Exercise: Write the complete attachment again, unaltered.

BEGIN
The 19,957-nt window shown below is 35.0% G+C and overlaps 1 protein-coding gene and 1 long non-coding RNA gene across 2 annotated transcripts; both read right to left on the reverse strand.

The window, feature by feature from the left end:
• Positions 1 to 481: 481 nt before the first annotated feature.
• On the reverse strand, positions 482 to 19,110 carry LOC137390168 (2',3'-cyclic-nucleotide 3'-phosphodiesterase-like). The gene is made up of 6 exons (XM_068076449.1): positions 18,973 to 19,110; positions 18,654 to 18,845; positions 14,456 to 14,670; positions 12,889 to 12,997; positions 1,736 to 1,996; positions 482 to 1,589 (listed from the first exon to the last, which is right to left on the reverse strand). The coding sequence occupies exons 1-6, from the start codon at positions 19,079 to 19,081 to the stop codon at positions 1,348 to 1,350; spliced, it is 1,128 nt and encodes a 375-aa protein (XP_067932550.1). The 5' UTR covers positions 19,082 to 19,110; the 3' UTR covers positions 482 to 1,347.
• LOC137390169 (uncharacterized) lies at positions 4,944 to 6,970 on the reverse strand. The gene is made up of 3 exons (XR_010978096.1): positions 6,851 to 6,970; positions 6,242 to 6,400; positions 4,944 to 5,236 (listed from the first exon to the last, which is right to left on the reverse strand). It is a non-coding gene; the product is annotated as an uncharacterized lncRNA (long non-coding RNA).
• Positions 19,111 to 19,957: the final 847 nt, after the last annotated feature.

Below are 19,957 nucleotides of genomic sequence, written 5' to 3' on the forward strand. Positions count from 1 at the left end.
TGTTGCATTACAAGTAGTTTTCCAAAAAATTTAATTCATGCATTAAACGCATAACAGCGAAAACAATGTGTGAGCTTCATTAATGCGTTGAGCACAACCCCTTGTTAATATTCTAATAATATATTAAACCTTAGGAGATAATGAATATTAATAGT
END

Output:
The 19,957-nt window shown below is 35.0% G+C and overlaps 1 protein-coding gene and 1 long non-coding RNA gene across 2 annotated transcripts; both read right to left on the reverse strand.

The window, feature by feature from the left end:
• Positions 1 to 481: 481 nt before the first annotated feature.
• On the reverse strand, positions 482 to 19,110 carry LOC137390168 (2',3'-cyclic-nucleotide 3'-phosphodiesterase-like). The gene is made up of 6 exons (XM_068076449.1): positions 18,973 to 19,110; positions 18,654 to 18,845; positions 14,456 to 14,670; positions 12,889 to 12,997; positions 1,736 to 1,996; positions 482 to 1,589 (listed from the first exon to the last, which is right to left on the reverse strand). The coding sequence occupies exons 1-6, from the start codon at positions 19,079 to 19,081 to the stop codon at positions 1,348 to 1,350; spliced, it is 1,128 nt and encodes a 375-aa protein (XP_067932550.1). The 5' UTR covers positions 19,082 to 19,110; the 3' UTR covers positions 482 to 1,347.
• LOC137390169 (uncharacterized) lies at positions 4,944 to 6,970 on the reverse strand. The gene is made up of 3 exons (XR_010978096.1): positions 6,851 to 6,970; positions 6,242 to 6,400; positions 4,944 to 5,236 (listed from the first exon to the last, which is right to left on the reverse strand). It is a non-coding gene; the product is annotated as an uncharacterized lncRNA (long non-coding RNA).
• Positions 19,111 to 19,957: the final 847 nt, after the last annotated feature.

Below are 19,957 nucleotides of genomic sequence, written 5' to 3' on the forward strand. Positions count from 1 at the left end.
TGTTGCATTACAAGTAGTTTTCCAAAAAATTTAATTCATGCATTAAACGCATAACAGCGAAAACAATGTGTGAGCTTCATTAATGCGTTGAGCACAACCCCTTGTTAATATTCTAATAATATATTAAACCTTAGGAGATAATGAATATTAATAGT